We’ve developed a risk indicator using the data from the NICER study that pulls together all the information in terms of the metrics that optometrists can use to determine how at-risk a child is, and then stratifies them into the level of risk to be able to give the parents an indication as to how important it is to get their child outdoors and adhere to the lifestyle advice that they’ve been given. Dr Leslie Doyle has done a lot of the work in developing the risk assessment tool: PreMO Risk Indicator.

KS: It’s important to identify a child before they even become myopic. Because if you can push back myopia onset until you’re older, you have slower-growing eyes and you’ll progress less quickly. I think that’s something that probably hasn't quite got to practitioners yet.

What are some of the key risk factors the NICER study identified?

SM: The strongest risk factors seem to be refractive error at an early age. From the NICER data we found that refractive error of less than +0.75D of spherical equivalent under cycloplegia at six to seven years of age is a significant risk factor for developing myopia by at least 16 years. But we also know that if you’ve got that number, you’re quite likely to become myopic by the age of nine or 10. So it’s a significant risk factor.

Another factor we looked at has been the axial length, again at six to seven, of over 23 millimetres. So the NICER study found that eyes of 23.19 mm or more in length were at significantly increased risk for developing myopia by 16 years of age.

The other factor is family history. A child with one myopic parent is six times more likely to become myopic by the age of 16 than someone who has no myopic parents. In the NICER study, children with two myopic parents were seven times more likely to be myopic at 12-13 years, compared to peers with no myopic parents.

KS: Using a combination of these metrics, children at greatest risk for becoming myopic before the age of 10 can be identified. They are children aged six to seven years with lower ser (< 0.19d), at least one myopic parent and longer axial lengths (≥ 23.19 mm).

How can optometrists discuss myopia with families, and how can lifestyle changes be brought into the conversation?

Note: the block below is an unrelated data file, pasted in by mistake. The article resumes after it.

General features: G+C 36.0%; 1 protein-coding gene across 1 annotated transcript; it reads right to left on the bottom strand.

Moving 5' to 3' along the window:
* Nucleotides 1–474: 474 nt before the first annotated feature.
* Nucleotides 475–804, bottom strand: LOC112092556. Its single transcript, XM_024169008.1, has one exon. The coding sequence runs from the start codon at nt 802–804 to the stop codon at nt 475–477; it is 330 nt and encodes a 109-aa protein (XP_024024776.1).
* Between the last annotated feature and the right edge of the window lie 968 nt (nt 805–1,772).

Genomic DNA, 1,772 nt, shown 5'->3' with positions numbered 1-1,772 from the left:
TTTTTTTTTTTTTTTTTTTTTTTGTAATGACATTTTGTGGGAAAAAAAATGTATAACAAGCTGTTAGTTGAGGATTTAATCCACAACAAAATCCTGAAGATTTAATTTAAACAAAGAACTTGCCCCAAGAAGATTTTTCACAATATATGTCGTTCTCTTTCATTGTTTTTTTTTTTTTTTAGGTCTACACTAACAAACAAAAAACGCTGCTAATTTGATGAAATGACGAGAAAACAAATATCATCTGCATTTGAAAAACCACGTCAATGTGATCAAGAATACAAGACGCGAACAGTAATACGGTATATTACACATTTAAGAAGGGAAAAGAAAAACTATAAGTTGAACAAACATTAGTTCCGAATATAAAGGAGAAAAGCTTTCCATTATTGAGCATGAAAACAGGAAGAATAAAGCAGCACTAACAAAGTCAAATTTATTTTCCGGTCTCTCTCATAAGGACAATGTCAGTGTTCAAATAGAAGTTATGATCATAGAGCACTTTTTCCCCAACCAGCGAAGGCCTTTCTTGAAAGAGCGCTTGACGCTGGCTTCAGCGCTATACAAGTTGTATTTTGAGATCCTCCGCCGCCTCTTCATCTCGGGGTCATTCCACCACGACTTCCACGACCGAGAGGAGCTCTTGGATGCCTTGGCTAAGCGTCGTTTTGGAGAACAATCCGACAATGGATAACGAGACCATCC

KS: Once these measurements have been taken, you put them into the risk calculator, and it tells you what your risk score is. But whilst you can’t change the biometry of it, you can change your lifestyle.

Something that I think parents find a bit challenging is that they want to just say that the tablets and phones are bad, but we of course don’t want to put children off studying, which is still a near vision activity. From the Sydney Myopia Study, we can say to parents: “It’s not that we don’t want the child to do lots of studying – they can do all that near vision activity. But you need to have a balance.” 

I try to talk about having a healthy visual diet and the importance of balancing what your eyes are doing as you would with any part of your body. The includes the idea of healthy sleep and activity patterns.

We can also share a growth chart for the eyes with parents. What’s really important is to plot how their eye growth changes over time – we want to see steady growth along the centile. Our research has shown that, if you started on the 50th centile for example, and are average at six or seven years old, but at your next visit you crossed into the next centile, that’s a really worrying sign for future myopia.

Is there any key thing optometrists can be doing to be proactive in monitoring for myopia?

SM: One of the things that we feel needs to come into more normal clinical practice is measurement of axial length. If you’re trying to monitor children who have eyes that are growing too large, and the reason that we’re wanting to slow the progression is because having too big an eye is more likely to have pathology, then you need to have something that measures axial length. There’s probably going to be a shift in the way optometrists practice in that respect in the next 10 years.

KS: There are some instruments out there and new instruments that are coming online which are specifically designed for practitioners who want to do myopia management. There are going to be more of those kits available over the coming years and I imagine that the prices will come down.

Is it becoming more of a necessity to have devices to measure axial length?

KS: If I was doing myopia management, I would want one because I’d want to know that I had the right measurement tool to see if the myopia management treatment was working. Having said that, it is not customary practice at the moment for everyone to have an axial biometer and there are other methods – we have some calculations available in the PreMo tool that allow you to take the measurements that you do have and estimate your axial length. I think a cycloplegic autorefraction is a valuable measurement to have which is available to almost all optometrists, so that you have a baseline measurement which is more repeatable than a general retinoscopy or subjective refraction.

SM: At this time where practices don’t have axial biometers, I would still encourage people to start looking at myopia management and encouraging that practice. I think in the long term, to do that appropriately and to be able to know whether your treatments are working or not, then it needs to be something that's goes from just a nice-to-have to a must-have.